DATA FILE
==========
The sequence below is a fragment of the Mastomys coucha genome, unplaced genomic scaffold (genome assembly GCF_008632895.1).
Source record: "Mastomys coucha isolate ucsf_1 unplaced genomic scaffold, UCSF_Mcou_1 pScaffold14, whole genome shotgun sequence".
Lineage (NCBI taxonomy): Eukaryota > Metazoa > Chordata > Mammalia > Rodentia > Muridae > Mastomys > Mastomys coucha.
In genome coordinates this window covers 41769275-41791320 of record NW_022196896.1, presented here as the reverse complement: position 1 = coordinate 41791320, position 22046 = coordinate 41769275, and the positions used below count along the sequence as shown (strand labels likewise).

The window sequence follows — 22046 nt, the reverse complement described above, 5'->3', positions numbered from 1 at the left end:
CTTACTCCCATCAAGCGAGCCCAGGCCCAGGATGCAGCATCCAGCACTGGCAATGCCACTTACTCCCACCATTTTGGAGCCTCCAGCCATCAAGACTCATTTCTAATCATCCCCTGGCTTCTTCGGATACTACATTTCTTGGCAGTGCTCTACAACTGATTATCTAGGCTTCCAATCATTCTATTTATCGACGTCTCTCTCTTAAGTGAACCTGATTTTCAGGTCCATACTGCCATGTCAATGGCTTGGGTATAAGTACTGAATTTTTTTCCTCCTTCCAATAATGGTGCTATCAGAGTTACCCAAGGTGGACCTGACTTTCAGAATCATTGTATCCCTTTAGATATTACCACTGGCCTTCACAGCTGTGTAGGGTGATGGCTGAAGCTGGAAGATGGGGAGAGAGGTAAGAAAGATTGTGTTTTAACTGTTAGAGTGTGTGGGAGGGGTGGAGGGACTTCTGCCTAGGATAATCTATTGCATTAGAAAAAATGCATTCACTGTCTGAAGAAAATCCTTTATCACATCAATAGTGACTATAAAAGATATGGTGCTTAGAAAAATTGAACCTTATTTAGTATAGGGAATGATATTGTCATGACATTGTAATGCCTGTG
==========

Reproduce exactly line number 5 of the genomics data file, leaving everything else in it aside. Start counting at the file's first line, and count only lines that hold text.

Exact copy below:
The window sequence follows — 22046 nt, the reverse complement described above, 5'->3', positions numbered from 1 at the left end: